The Facts

Alzheimer's Disease Facts and Figures, an annual report released by the Alzheimer's Association®, reveals the burden of Alzheimer's and dementia on individuals, caregivers, government and the nation's health care system.

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Fig. 1

Ages of People with Alzheimer’s Dementia, 2019

An estimated 5.8 million Americans of all ages are living with Alzheimer’s dementia in 2019. This number includes an estimated 5.6 million people age 65 and olderA1,51 and approximately 200,000 individuals under age 65 who have younger-onset Alzheimer’s, though there is greater uncertainty about the younger-onset estimate.159 Of the 5.8 million people who have Alzheimer’s dementia, 81 percent are age 75 or older

 

Ages of People with Alzheimer’s Dementia, 2019


 

Fig. 2

Lifetime Risk of Alzheimer’s Dementia

Lifetime risk is the probability that someone of a given age who does not have a particular condition will develop the condition during his or her remaining life span. Data from the Framingham Heart Study were used to estimate lifetime risks of Alzheimer’s dementia by age and sex. The study found that the estimated lifetime risk for Alzheimer’s dementia at age 45 was approximately one in five (20 percent) for women and one in 10 (10 percent) for men. The risks for both sexes were slightly higher at age 65.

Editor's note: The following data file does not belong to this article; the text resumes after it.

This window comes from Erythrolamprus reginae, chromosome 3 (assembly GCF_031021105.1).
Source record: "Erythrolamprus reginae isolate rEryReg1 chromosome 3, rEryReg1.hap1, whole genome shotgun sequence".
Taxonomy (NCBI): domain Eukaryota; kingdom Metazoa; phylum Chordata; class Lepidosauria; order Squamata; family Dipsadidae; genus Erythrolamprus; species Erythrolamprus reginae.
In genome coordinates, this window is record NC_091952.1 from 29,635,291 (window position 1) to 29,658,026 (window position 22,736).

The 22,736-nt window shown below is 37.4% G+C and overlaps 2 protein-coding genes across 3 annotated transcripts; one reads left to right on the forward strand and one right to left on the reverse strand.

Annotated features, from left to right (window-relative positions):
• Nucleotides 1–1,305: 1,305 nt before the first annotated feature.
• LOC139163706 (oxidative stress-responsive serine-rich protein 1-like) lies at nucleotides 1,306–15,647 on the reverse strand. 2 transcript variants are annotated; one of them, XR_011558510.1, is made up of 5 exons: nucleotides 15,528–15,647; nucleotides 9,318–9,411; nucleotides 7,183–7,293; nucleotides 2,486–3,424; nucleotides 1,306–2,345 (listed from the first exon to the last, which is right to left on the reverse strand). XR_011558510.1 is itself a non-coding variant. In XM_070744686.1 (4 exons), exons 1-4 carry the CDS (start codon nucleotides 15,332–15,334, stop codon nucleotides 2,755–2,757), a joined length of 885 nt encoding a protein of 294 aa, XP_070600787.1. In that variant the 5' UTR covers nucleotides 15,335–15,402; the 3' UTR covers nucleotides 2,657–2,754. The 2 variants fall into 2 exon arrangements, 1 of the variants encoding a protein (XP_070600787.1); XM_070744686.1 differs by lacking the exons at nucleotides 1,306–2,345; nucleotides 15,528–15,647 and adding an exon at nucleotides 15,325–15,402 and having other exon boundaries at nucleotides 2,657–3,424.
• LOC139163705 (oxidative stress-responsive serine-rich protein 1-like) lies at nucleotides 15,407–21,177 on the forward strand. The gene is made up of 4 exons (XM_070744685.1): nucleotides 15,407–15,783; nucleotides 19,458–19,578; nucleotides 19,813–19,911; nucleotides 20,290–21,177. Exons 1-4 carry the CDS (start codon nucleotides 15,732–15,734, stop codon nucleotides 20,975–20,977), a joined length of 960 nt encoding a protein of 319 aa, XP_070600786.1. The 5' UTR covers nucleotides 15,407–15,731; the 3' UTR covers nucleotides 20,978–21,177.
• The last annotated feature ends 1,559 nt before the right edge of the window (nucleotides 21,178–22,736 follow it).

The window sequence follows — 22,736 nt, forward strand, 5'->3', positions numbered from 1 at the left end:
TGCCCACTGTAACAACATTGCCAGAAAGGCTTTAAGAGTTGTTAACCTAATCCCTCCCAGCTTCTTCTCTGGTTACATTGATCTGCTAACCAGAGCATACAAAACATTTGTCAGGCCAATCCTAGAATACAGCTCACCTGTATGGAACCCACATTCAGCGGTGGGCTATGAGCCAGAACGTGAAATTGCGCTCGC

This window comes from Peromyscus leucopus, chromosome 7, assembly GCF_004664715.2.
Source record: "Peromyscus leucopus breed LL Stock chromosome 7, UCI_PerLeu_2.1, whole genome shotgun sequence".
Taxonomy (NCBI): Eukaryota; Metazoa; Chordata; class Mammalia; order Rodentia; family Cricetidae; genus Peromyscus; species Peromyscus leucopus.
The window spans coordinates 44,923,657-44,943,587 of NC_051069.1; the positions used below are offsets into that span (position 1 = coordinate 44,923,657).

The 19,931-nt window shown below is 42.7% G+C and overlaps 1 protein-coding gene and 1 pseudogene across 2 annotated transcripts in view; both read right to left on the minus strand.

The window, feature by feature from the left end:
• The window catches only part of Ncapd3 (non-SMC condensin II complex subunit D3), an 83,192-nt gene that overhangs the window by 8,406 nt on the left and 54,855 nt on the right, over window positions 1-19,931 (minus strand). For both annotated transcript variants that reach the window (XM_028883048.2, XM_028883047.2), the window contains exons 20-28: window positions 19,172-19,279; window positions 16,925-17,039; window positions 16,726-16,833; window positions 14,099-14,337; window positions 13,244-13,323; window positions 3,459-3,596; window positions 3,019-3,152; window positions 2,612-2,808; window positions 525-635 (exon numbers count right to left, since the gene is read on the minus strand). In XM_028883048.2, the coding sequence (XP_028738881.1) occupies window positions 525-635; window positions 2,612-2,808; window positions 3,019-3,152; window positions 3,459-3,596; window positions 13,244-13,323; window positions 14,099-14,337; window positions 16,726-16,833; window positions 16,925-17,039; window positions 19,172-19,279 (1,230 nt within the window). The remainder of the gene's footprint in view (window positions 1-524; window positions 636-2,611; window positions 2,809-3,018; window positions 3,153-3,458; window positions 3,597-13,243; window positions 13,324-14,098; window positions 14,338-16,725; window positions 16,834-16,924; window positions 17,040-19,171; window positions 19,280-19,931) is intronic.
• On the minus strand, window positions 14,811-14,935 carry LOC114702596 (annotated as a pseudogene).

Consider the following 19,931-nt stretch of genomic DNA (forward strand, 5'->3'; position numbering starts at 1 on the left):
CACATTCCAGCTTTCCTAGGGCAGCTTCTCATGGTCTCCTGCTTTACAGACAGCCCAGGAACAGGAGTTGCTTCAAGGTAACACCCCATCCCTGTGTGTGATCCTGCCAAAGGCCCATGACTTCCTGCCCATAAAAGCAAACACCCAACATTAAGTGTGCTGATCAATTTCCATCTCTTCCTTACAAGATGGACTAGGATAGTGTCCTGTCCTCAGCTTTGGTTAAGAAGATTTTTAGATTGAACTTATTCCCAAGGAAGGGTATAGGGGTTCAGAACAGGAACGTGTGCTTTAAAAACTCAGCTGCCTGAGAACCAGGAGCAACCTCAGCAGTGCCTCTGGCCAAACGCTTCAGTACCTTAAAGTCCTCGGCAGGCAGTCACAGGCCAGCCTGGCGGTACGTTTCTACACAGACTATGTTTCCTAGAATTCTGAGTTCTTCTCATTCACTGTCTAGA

Estimated Lifetime Risk for Alzheimer’s Dementia, by Sex, at Ages 45 and 65


 

Fig. 3

Looking to the Future: Aging of the Baby Boom Generation

A large segment of the American population — the baby boom generation — has begun to reach age 65 and older, ages when the risk for Alzheimer’s and other dementias is elevated. By 2030, the segment of the U.S. population age 65 and older will increase substantially, and the projected 74 million older Americans will make up over 20 percent of the total population (up from 16 percent in 2019).157,246 As the number of older Americans grows rapidly, so too will the numbers of new and existing cases of Alzheimer’s dementia, as shown in Figure 3.

 

Projected Number of People Age 65 and Older (Total and by Age) in the U.S. Population with Alzheimer’s Dementia, 2010 to 2050

 

 

Trends of Hope

Despite significant challenges to improving brief cognitive assessments in the primary care setting, there are a number of encouraging signs that the United States is moving toward better and more numerous assessments, and better awareness of cognitive decline. Both seniors and PCPs think cognitive assessments are important, indicating that there is a strong foundation of knowledge on which to build going forward. PCPs are asking for information about how to better conduct assessments, demonstrating a desire for improvement. The fact that PCPs who have been in practice for fewer than 25 years are conducting more brief cognitive assessments and placing more importance on them than their older counterparts also suggests that the future will see improved early detection of cognitive decline. Finally, as awareness and usage of the Medicare AWVs, and the new care planning benefit grows, it will become progressively more common to regularly assess the cognition of older adults